During the day the Otago Company successfully engaged a number of enemy parties, but apart from this the day was spent in co-ordinating the Otago and Wellington guns to barrage in front of the newly won positions. Marks kept his section in the forward line, disposed along it in defensive positions. The next three days saw no change in our positions from a movement point of view. New gun positions were reconnoitred, and a number of guns moved forward. On 3rd October three sections of Canterbury Company were relieved by an English Company, and Otago Company relieved Wellington Company, the latter going back to Divisional Reserve with Auckland Company. During this relief Lieut. E. G. Stubbs was mortally wounded.

General Hart, commanding 3rd (Rifle) Brigade, was of opinion that it was necessary to hold Crêvecœur in strength, as our grasp on that position was of vital importance to enable an advance to be made from the line of the Escaut. He anticipated that if any hostile counter-attack was made before our next forward move, the main blow would be delivered at Crêvecœur. Major Inglis was therefore ordered to dispose Otago Company with two sections round the front and flanks of the village, so that they could fire against any enemy attack at its outset. Two sections under Lieuts. H. M. Preston and G. D. Lochhead were accordingly disposed. Two guns were placed in the roofs of two houses on the extreme eastern edge of the village with excellent field of fire against the hill, on which stood the Mill of Lesdain, thickly defended by enemy machine guns.

These guns did excellent work with observed fire. The page 152remaining sections of Otago Company were disposed in depth west of the village.

Unfortunately, on the 4th October the Battalion's Adjutant, Lieut. A. B. Fordyce, while making a reconnaisance of the forward positions, was wounded. Fordyce had served as a gunner on Gallipoli and with the Corps since its inception. His work as Adjutant to the Battalion had been admired and appreciated by all ranks. He was succeeded by Lieut. G. R. Buttle.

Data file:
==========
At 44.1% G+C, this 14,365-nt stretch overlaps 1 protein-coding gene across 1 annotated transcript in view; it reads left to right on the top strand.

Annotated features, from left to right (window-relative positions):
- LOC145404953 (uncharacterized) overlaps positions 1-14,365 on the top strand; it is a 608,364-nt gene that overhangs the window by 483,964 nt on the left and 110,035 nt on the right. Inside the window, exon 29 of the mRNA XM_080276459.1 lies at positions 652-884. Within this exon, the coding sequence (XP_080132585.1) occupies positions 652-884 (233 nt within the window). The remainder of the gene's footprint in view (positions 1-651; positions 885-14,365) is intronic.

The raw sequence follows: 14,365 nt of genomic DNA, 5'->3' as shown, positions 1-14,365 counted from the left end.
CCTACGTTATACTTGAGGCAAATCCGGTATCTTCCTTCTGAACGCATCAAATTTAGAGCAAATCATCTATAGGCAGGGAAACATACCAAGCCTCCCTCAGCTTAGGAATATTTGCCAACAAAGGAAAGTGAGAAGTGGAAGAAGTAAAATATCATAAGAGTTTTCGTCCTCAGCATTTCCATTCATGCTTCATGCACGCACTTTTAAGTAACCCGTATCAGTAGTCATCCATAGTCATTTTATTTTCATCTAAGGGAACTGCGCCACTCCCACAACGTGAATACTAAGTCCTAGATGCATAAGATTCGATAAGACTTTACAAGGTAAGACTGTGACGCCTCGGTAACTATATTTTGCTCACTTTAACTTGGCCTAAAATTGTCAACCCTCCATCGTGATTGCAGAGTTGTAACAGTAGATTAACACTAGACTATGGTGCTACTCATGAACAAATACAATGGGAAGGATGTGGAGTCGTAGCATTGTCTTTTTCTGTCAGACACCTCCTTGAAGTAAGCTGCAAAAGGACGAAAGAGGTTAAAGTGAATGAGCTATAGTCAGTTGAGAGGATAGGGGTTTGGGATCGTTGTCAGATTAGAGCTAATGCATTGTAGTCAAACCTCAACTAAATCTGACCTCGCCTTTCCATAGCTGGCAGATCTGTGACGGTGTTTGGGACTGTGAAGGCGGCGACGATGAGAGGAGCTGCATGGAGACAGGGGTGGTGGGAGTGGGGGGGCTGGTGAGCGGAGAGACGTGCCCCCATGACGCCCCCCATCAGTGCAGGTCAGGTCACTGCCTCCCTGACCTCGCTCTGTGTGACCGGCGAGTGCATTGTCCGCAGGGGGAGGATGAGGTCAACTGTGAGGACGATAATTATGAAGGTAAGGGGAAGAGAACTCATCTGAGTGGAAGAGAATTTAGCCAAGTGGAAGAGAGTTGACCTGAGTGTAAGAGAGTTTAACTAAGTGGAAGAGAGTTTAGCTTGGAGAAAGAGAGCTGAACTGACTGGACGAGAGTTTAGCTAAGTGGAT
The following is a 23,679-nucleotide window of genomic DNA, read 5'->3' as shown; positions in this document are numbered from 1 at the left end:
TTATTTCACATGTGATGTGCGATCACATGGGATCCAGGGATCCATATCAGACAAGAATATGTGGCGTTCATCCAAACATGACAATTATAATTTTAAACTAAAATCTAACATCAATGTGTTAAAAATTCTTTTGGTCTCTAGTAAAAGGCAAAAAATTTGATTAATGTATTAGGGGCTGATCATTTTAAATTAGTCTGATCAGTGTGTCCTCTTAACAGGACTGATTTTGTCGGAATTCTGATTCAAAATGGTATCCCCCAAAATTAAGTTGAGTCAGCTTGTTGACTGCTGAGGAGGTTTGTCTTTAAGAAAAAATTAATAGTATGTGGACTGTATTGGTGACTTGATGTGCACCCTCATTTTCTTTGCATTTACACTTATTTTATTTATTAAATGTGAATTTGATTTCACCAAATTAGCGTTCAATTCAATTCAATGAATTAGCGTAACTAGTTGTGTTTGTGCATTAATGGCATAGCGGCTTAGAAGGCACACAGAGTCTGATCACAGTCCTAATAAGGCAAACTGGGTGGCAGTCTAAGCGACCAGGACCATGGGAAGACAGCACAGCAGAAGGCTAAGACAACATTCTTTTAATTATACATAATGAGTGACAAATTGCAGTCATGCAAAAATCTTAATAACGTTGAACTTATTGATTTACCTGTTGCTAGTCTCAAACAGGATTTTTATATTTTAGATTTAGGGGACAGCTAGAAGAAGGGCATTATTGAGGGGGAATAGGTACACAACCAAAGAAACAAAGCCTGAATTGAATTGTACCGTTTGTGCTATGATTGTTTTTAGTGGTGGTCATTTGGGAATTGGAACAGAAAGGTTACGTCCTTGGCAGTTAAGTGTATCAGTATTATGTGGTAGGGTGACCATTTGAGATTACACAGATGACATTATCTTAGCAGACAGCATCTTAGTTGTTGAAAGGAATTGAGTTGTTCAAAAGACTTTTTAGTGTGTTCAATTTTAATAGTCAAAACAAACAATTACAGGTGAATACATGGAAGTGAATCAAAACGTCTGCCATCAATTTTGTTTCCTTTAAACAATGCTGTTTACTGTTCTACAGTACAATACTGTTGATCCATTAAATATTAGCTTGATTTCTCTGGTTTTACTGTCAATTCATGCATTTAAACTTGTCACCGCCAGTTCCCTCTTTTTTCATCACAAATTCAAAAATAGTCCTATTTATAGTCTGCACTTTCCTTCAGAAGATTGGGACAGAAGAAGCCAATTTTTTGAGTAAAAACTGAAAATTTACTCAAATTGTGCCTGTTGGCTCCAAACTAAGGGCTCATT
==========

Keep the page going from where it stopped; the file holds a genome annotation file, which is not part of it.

Immediately the line became settled, Otago Company and the one section of Canterbury began the old trench warfare scheme of keeping all enemy approaches harassed by machine gun fire, and frequently by day inflicted casualties on parties of Germans.

The 5th October brought signs of enemy withdrawal from his positions across the canal, and in a short time the 2nd Canterbury Battalion was across the canal at Vaucelles. The high ground about Cheneaux Wood was cleared, and with the 3rd (Rifle) Brigade also moving forward, the Masnières-Beaurevoir Line was approached. A defensive flank was formed along the spur to the south of Cheneaux Wood, the section of the Canterbury Company being moved forward to assist in its consolidation. As the 4th Battalion 3rd (Rifle) Brigade moved across the canal opposite Les Rues des Vignes and advanced towards Masnieres-Beaurevoir Line, the Otago Company opened covering fire, which did not cease until the new gains had been consolidated.

The work of Sergt. D. H. Taylor during the operation was very meritorious. He directed and controlled the fire of two guns from the attic of a small cottage, which was quite exposed and was twice hit by shells.

Private J. Donaldson, one of Taylor's party, performed a very gallant act. During some heavy shelling a comrade was pinned down by the débris of a fallen wall, and his leg shattered. To free the unfortunate man, Donaldson had to amputate the shattered leg with a jack-knife. This was done under heavy shell fire. Seeing that his comrade must have medical attention at once, Donaldson carried him to an aid post 400 yards away, through an absolute inferno of shell fire, and then at once returned to his gun team. It is interest-page 153ing to record that the wounded man eventually recovered from the effects of his injuries and the impromptu jack-knife operation.